COLOGNE – The superstars of the international interiors show IMM this year have much in common. Comfort and luxury juxtapose with the creative usage of durable materials in a diverse range of seating. Modular furniture is all the rage, including storage elements of all shapes and sizes, polished by unexpected touches like translucent coloured glass.
The trend that emerges from all the most interesting products and showcases at IMM is design that considers what makes us feel most at home – whether at the office, in a concert hall, or out in the garden.
Drawing up a Chair
What makes a chair a chair? It goes beyond having four legs and a vertical surface for support – some chairs lack these while some tables might have them. It’s evident that there’s surprising scope to rethink and reimagine this humble object.
Molteni&C engaged Rodolfo Dordoni to update the Chelsea chair, and the Italian designer reinvigorated its simple structure and elegant proportions with a glossy lacquer finish to give the original comfortable design a new inscrutable air of sophistication.
On the other end of the aesthetic spectrum, the latest Vitra Panton chair was a bright pop of ‘sunlight’. Designed by Verner Panton, the iconic chair was the first all-plastic chair to be manufactured in one piece in 1967, and this happy egg-yolk-coloured iteration expands the range of the series.
To soothe the cramps and pains of desk-bound office workers, Wagner turned to German designer Stefan Diez for the Dondola office chair. The three-dimensional Dondola seat mechanism created a more dynamic connection between the base and seat of a chair; and Diez added yet another dimension to the D1/D2 chairs with four-axis rotation. Both the seat and backrest can tilt and pivot in response to the user’s posture, which activates the seated body and encourages a more dynamic way of sitting. Who says lounging has to be lazy?
Something New to the Table
Using state-of-the-art technology to fuse recycled glass into a glossy new material dubbed Glaskeramik, Studio Sebastian Herkner developed the Font tables for Pulpo. Working together with German manufacturer Magna, the studio is the first to transform this eco-friendly material into a furniture collection. Each piece is unique, with minor variations in colour and texture such as those that characterize handblown glass.
Modular Made for You
Modular furniture provides standardized quality and aesthetic cohesion while allowing for individual taste and customization – preventing personal, public and corporate spaces from looking like they’ve all been lifted from the same page of a catalogue.
In this spirit, German designer Werner Aisslinger gave a touch of the 60s and 70s to the modern concept of modular storage with tinted glass. Aisslinger designed a customizable storage system for Piure using different tones of coloured glass – the Mesh collection’s subtle tints add an element of playfulness to the open structures and varied materials, allowing it to be adapted to any living space.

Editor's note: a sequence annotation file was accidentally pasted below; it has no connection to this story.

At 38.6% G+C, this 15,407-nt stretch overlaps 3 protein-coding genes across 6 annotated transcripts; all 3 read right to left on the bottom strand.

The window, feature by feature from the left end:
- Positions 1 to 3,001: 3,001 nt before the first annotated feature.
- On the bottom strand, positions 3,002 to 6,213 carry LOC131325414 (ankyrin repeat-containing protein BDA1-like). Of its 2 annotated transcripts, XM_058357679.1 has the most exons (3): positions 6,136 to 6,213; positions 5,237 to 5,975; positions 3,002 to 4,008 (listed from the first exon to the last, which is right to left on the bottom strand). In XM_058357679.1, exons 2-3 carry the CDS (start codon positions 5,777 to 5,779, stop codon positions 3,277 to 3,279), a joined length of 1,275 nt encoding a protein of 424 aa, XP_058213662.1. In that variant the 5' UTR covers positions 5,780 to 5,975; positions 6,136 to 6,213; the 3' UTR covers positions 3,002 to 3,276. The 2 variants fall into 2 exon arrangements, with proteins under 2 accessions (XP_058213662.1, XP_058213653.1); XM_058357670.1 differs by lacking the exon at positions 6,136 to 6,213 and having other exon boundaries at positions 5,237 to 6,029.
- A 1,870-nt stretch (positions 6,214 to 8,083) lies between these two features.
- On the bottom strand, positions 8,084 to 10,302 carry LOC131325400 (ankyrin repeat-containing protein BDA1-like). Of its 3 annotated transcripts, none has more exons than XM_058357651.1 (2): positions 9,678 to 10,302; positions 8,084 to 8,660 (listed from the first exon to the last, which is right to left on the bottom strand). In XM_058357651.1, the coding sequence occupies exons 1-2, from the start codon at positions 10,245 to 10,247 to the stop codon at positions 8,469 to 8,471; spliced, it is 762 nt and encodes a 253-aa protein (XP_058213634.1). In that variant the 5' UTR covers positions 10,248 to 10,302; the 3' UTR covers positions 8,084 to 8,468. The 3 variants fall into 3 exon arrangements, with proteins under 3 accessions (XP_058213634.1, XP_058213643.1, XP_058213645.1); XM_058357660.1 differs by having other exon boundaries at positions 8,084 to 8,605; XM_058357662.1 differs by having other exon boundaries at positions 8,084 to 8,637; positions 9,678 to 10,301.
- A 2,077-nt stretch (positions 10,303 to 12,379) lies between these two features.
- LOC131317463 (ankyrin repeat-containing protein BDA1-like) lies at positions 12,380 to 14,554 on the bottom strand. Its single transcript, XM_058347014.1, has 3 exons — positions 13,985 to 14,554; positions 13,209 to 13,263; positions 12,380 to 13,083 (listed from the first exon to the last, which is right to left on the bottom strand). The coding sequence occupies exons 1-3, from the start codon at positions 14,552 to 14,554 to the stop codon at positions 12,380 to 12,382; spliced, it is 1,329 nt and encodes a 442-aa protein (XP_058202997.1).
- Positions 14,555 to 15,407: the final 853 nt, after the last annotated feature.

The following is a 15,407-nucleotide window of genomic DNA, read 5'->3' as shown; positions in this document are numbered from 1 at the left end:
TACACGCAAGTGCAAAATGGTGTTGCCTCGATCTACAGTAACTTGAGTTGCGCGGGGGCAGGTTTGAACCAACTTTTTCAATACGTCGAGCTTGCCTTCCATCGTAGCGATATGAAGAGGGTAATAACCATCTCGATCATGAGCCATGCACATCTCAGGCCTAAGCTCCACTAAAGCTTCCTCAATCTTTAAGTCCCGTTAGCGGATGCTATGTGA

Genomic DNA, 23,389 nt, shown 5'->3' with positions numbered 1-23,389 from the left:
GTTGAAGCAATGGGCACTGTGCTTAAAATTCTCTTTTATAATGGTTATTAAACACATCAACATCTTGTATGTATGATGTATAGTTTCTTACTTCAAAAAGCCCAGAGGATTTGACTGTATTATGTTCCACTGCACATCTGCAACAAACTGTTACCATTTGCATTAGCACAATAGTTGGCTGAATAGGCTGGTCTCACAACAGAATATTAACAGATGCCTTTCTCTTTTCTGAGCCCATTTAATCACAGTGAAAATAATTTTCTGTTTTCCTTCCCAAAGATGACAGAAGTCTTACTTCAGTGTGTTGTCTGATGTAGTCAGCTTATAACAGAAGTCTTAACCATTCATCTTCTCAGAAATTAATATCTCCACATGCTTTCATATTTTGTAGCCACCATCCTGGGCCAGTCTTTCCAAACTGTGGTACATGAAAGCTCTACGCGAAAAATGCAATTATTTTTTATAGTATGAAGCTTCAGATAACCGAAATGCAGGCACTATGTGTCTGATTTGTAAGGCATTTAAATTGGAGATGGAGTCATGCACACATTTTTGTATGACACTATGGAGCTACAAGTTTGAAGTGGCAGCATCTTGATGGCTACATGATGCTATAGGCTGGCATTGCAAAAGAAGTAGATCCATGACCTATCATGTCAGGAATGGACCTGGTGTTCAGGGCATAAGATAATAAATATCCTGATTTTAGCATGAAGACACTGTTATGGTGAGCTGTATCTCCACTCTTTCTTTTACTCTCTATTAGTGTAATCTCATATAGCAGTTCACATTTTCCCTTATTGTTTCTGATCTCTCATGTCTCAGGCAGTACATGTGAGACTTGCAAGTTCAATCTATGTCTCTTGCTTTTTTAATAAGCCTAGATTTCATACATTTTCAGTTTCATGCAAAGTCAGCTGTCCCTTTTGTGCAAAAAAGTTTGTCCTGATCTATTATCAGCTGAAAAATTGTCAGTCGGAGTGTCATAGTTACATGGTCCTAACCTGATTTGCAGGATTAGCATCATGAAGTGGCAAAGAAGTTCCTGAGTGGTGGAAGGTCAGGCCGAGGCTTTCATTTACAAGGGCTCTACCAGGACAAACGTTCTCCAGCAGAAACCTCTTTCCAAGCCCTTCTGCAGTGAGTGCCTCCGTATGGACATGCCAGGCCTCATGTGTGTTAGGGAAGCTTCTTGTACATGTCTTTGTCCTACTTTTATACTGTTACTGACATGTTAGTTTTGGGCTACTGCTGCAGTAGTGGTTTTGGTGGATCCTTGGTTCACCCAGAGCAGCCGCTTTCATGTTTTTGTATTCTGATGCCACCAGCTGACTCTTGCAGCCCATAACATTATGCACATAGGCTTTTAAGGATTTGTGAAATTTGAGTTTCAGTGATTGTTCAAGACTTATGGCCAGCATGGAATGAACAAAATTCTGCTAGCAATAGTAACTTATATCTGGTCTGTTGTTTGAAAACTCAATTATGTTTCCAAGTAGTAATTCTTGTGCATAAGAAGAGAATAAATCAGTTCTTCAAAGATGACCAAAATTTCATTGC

Lapalma added the ADD-T tables and ADD-S storage units to their repertoire of modular products designed for the contract market. As people are spending more and more time in collective spaces – offices, restaurants, lounge areas and hotels – Lapalma creates solutions to the sterility of public areas through minimalist elegance with a warm spirit.
A Slender Slant of Light
Danish minimalism strikes again with Danish design company &Tradition’s Fornell ABF1 lamp. Designed by Andreas Bozarth Fornell, the narrow aluminum hanging light has a matte finish on the outside and a high-polish mirror effect on the inside, injecting the traditional with a dose of the unexpected.
Sofas out on the Soil
Antonio Citterio’s new series of outdoor furniture for B&B Italia expands the comfort of the living room out to the garden lawn. The Erica armchair, sofa and chair are lightweight, stackable and can stand up to the elements while maintaining a plush worthy of the indoors.
A Place like Home
What makes a house a home? American product designer Todd Bracher investigates this question in Das Haus – Interiors on Stage, his installation for IMM 2017. Simulating a residential home, Bracher twists the traditional floor plan of designated rooms into a three-zone apartment divided according to function: nourishment, rest, and hygiene. Bracher applies his philosophy of reducing the complicated to the simple for Das Haus, ensuring that everything in the installation is self-explanatory.
The interior of a theatre has its own music, as it impacts the way a performance is experienced. For Hamburg’s new Elbphilharmonie concert hall, German designers Eva Marguerre and Marcel Besau collaborate with architect Daniel Schöning and E15 to design an equally elegant range of custom furniture for the space. Black and white powder-coated steel with variable surfaces permeate the minimalist furnishings of the concert hall’s foyers to give visitors a sense of elevated comfort.